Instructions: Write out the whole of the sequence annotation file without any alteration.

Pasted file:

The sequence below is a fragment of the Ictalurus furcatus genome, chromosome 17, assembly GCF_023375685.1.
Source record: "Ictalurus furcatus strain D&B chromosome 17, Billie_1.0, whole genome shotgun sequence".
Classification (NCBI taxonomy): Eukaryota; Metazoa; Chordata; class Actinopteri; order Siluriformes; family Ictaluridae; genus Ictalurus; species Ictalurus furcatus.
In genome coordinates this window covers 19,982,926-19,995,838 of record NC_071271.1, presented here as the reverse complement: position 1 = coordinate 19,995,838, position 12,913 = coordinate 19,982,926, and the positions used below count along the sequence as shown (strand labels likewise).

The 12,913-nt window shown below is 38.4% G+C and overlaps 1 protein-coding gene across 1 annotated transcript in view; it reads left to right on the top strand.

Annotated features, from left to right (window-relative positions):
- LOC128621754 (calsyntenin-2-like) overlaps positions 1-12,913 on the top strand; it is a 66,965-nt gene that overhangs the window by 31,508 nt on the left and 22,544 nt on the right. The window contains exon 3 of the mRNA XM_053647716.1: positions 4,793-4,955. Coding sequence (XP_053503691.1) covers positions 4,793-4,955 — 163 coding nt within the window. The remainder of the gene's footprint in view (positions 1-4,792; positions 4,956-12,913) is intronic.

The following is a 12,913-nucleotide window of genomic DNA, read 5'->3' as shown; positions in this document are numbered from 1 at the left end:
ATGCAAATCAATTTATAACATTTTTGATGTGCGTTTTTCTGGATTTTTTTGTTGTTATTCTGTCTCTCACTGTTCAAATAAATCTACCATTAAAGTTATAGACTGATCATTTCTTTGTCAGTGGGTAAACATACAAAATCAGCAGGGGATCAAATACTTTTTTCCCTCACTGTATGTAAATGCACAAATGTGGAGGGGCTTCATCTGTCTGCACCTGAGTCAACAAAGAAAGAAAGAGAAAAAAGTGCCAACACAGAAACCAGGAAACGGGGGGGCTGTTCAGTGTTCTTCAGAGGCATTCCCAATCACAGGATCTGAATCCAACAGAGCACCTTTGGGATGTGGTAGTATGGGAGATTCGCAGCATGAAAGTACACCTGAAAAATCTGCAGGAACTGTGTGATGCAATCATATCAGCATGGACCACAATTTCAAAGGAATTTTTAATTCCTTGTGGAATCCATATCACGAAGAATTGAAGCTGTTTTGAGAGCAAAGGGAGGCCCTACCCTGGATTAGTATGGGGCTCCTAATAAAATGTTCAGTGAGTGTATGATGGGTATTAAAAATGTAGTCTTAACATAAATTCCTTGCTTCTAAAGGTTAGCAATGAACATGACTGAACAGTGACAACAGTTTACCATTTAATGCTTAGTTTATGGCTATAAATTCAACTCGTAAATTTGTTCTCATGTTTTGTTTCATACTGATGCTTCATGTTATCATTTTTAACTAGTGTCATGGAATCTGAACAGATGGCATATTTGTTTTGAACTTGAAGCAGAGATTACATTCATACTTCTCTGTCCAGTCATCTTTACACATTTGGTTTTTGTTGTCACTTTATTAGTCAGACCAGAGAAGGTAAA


The sequence below is a fragment of the Ictalurus furcatus genome, chromosome 17, assembly GCF_023375685.1.
Source record: "Ictalurus furcatus strain D&B chromosome 17, Billie_1.0, whole genome shotgun sequence".
Classification (NCBI taxonomy): Eukaryota; Metazoa; Chordata; class Actinopteri; order Siluriformes; family Ictaluridae; genus Ictalurus; species Ictalurus furcatus.
In genome coordinates this window covers 19,982,926-19,995,838 of record NC_071271.1, presented here as the reverse complement: position 1 = coordinate 19,995,838, position 12,913 = coordinate 19,982,926, and the positions used below count along the sequence as shown (strand labels likewise).

The 12,913-nt window shown below is 38.4% G+C and overlaps 1 protein-coding gene across 1 annotated transcript in view; it reads left to right on the top strand.

Annotated features, from left to right (window-relative positions):
- LOC128621754 (calsyntenin-2-like) overlaps positions 1-12,913 on the top strand; it is a 66,965-nt gene that overhangs the window by 31,508 nt on the left and 22,544 nt on the right. The window contains exon 3 of the mRNA XM_053647716.1: positions 4,793-4,955. Coding sequence (XP_053503691.1) covers positions 4,793-4,955 — 163 coding nt within the window. The remainder of the gene's footprint in view (positions 1-4,792; positions 4,956-12,913) is intronic.

The following is a 12,913-nucleotide window of genomic DNA, read 5'->3' as shown; positions in this document are numbered from 1 at the left end:
ATGCAAATCAATTTATAACATTTTTGATGTGCGTTTTTCTGGATTTTTTTGTTGTTATTCTGTCTCTCACTGTTCAAATAAATCTACCATTAAAGTTATAGACTGATCATTTCTTTGTCAGTGGGTAAACATACAAAATCAGCAGGGGATCAAATACTTTTTTCCCTCACTGTATGTAAATGCACAAATGTGGAGGGGCTTCATCTGTCTGCACCTGAGTCAACAAAGAAAGAAAGAGAAAAAAGTGCCAACACAGAAACCAGGAAACGGGGGGGCTGTTCAGTGTTCTTCAGAGGCATTCCCAATCACAGGATCTGAATCCAACAGAGCACCTTTGGGATGTGGTAGTATGGGAGATTCGCAGCATGAAAGTACACCTGAAAAATCTGCAGGAACTGTGTGATGCAATCATATCAGCATGGACCACAATTTCAAAGGAATTTTTAATTCCTTGTGGAATCCATATCACGAAGAATTGAAGCTGTTTTGAGAGCAAAGGGAGGCCCTACCCTGGATTAGTATGGGGCTCCTAATAAAATGTTCAGTGAGTGTATGATGGGTATTAAAAATGTAGTCTTAACATAAATTCCTTGCTTCTAAAGGTTAGCAATGAACATGACTGAACAGTGACAACAGTTTACCATTTAATGCTTAGTTTATGGCTATAAATTCAACTCGTAAATTTGTTCTCATGTTTTGTTTCATACTGATGCTTCATGTTATCATTTTTAACTAGTGTCATGGAATCTGAACAGATGGCATATTTGTTTTGAACTTGAAGCAGAGATTACATTCATACTTCTCTGTCCAGTCATCTTTACACATTTGGTTTTTGTTGTCACTTTATTAGTCAGACCAGAGAAGGTAAA